”Jews are garbage,” Alois Brunner said last month when he was interviewed by reporters who found him living in Damascus. Brunner is an expert on Jews. As a senior aide to Adolf Eichmann, he sent more than 80,000 of them to the gas chambers during World War II. Following the war, there was a relatively small demand for his sort of expertise–except in the Arab world. Since 1961, Brunner has been a ”security adviser” to the Syrian government. The Brunner case calls attention to the persistent affinity of Arab leaders for Nazi doctrines, rhetoric and tactics. Haj Amin el Husseini, one-time leader of Palestinian nationalism and Yasser Arafat`s mentor, spent World War II in Berlin promoting Hitler`s Jewish policy. During the 1950s, Egypt`s Gamal Abdul Nasser, whom U.S. Secretary of State John Foster Dulles described as ”a Hitlerite personality,” employed former Nazi scientists to build missiles for use against Israel.
More recently, the Palestine Liberation Organization has trained German neo-Nazis in its Middle East camps, a fact disclosed by one of the trainees, Karl Heinz Hoffman. Indeed, a self-proclaimed British neo-Nazi was one of the PLO gunmen who killed three Israeli tourists in Cyprus in September.
The Arab world is also a repository of Nazi-style propaganda. The Saudis, for example, proclaim the existence of an international Jewish conspiracy aimed at controlling the world; until recently, official visitors to Saudi Arabia were routinely presented with a copy of ”The Protocols of the Elders of Zion.” State-controlled Arab newspapers, including, alarmingly, Egypt`s, often depict Jews in Sturmer-like caricatures. And lately, there have been reports that Louis Farrakhan, who considers Hitler ”a very great man,” has been receiving millions of dollars from Libya`s Moammar Khadafy, another avowed admirer of the Nazi leader.
Even more disturbing has been the adoption of Nazi tactics by various Arab terror groups. Most dramatic was the murder of Leon Klinghoffer, a 69-year-old cripple singled out by PLO hit men aboard the Achille Lauro because he was a Jew. This ”selection” is common practice in Arab hijackings. In 1976, Palestinian and German terrorists separated Jews and Israelis from the other passenger aboard the Air France plane commandeered to Entebbe. Again, last summer, Lebanese Shi`ites isolated Jews from the rest of the passengers of the hijacked TWA flight. And, most recently, Arab gunmen picked out two young Israeli women from among the passengers aboard a hijacked Egyptian airliner and shot each one in the head.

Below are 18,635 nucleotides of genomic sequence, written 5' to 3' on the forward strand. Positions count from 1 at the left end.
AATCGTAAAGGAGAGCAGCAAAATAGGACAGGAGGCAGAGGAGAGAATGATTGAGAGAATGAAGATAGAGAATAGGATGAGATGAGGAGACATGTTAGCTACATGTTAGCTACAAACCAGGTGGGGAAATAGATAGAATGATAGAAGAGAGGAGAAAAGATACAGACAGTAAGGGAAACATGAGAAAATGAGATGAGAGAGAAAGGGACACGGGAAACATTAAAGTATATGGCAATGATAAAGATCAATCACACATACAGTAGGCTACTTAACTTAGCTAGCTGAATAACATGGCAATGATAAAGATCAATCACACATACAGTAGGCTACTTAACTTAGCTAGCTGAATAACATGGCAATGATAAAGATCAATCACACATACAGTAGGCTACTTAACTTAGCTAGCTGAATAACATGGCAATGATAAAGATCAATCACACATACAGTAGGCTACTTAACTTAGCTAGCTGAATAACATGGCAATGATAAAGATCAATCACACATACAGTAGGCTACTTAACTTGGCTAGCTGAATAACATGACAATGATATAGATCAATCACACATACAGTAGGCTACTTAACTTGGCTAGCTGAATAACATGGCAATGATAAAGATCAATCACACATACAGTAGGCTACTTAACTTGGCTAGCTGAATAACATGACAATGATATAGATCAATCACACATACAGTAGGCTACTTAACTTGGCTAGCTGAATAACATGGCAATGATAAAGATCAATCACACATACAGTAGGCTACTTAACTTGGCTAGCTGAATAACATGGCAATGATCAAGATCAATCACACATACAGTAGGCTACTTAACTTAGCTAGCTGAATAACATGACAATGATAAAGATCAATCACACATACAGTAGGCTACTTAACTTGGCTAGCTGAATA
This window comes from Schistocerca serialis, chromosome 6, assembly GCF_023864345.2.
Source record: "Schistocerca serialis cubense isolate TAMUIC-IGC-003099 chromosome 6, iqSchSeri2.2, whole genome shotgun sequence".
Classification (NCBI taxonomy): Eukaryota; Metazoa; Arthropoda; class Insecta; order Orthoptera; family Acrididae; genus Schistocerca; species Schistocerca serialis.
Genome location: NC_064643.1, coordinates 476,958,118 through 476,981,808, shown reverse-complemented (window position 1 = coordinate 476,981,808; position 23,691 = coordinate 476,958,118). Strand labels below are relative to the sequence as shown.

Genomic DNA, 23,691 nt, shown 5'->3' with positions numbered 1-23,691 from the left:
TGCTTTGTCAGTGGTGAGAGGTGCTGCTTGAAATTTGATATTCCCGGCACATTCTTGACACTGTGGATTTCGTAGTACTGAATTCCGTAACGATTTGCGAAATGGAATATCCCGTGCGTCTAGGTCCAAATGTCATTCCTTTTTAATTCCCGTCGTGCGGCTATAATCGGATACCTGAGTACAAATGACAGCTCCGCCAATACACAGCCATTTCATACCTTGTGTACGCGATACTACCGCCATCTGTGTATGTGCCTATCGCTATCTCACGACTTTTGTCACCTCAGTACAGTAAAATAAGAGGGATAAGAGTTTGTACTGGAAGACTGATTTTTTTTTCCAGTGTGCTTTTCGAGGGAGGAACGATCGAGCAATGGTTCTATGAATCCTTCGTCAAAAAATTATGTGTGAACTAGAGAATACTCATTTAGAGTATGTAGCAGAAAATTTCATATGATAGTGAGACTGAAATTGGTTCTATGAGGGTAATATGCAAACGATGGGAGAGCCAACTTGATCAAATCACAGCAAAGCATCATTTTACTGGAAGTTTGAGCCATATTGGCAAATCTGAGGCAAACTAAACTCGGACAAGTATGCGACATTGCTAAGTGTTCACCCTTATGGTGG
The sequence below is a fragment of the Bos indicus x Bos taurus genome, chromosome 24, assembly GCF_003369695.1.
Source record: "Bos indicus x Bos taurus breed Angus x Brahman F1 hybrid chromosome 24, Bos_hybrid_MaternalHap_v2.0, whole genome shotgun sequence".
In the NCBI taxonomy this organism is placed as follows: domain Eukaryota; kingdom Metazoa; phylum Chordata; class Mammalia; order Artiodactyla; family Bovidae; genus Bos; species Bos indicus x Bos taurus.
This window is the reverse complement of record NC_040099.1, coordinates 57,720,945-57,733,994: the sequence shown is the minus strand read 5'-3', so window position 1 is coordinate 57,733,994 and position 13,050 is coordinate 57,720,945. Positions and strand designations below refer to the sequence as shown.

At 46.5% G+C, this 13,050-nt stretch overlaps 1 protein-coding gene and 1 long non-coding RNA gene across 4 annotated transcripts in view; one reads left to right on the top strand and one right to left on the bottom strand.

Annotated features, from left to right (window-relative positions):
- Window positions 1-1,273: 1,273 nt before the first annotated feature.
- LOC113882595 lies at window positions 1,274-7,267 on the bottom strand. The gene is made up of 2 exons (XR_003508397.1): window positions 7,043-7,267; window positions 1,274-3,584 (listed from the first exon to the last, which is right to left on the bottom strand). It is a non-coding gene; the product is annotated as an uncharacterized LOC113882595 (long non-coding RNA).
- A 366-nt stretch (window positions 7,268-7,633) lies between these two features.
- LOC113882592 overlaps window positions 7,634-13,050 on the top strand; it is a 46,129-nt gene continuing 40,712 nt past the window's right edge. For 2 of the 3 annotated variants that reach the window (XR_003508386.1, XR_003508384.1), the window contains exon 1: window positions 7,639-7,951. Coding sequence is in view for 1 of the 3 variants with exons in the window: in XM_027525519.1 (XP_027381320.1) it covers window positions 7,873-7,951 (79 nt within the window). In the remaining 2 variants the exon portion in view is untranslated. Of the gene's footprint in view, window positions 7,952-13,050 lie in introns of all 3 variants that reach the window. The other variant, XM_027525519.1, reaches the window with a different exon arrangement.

All these incidents have one thing in common: The victims were chosen because they were Jews. For years, Arab spokesmen have maintained that they are not anti-Semitic, merely anti-Zionist. But it is doubtful if Leon Klinghoffer`s killers asked about his political sympathies before they shot and dumped him overboard, or if the Shi`ites in Lebanon inquired about the Zionism of the American Jews they dragged away from the other TWA passengers. Not surprisingly, these ”selections” of Jews (reminiscent of the Nazi selection of Jews in World War II), along with the recent slaughter of Jewish worshipers outside a Tunisian synagogue, the kidnaping of elderly Jewish leaders in Beirut and the harassment of Yemenite Jews by PLO gunmen stationed there, have evoked awful memories in Israel. The memories, in turn, have a profound effect on Israel`s attitude toward the current diplomatic initiative of Jordan`s King Hussein.
To a large extent, the political argument between Israeli hawks and doves is a temperamental one. It pits those who view the Arab-Israeli conflict as a simple clash of national interests (and thus soluble through compromise, reason and conventional diplomatic means) against those who see Arab hostility as a form of anti-Semitism–incurable precisely because it is irrational.
Israelis who tend to the dovish approach dismiss Arab rejectionism as a tactic, or a rhetorical position, not to be taken seriously. Thus, for example, they see the genocidal elements of the Palestine National Covenant as mere words, not necessarily expressive of the goals of Palestinian nationalism. Hawks, on the other hand, take such declarations literally and believe the Arab world remains unreconciled to any Jewish state.
Given the modern history of the Jewish people, Israel`s usual disposition tends to accept the notion that such immutable hostility is both possible and potentially fatal. Former Egyptian President Anwar Sadat (who himself was imprisoned for pro-German activities during World War II) understood that, in his words, the barrier to peace in the Middle East is ”99 percent psychological.”
Jordan`s King Hussein is neither an anti-Semite nor a neo-Nazi, but he is closely associated with the PLO, the Saudis and, increasingly, the Syrians. If he hopes to make progress toward a diplomatic solution of the conflict, he will have to convince Israeli public opinion that he is prepared to repudiate those in the Arab world who, like Syrian adviser Herr Brunner, regard the Jewish state and its people as garbage.